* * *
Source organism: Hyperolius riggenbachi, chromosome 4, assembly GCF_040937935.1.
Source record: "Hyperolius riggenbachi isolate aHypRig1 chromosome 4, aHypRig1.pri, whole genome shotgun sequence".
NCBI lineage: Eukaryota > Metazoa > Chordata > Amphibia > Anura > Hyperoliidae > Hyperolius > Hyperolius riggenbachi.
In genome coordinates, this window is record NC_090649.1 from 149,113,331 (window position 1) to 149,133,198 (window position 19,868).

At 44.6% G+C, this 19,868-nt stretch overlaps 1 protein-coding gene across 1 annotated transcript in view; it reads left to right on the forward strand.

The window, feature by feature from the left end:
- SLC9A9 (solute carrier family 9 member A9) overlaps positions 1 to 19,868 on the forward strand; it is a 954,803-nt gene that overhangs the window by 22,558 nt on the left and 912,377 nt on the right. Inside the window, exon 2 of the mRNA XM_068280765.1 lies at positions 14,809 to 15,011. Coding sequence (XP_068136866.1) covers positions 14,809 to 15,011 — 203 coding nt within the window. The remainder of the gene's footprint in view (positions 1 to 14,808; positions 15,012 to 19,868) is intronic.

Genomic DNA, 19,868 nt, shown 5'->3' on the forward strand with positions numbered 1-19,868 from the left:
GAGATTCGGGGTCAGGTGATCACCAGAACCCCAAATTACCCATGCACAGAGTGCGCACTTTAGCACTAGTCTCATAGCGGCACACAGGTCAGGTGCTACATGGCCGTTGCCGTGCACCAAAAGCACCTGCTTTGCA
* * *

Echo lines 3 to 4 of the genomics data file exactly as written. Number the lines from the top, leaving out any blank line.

NCBI lineage: Eukaryota > Metazoa > Chordata > Amphibia > Anura > Hyperoliidae > Hyperolius > Hyperolius riggenbachi.
In genome coordinates, this window is record NC_090649.1 from 149,113,331 (window position 1) to 149,133,198 (window position 19,868).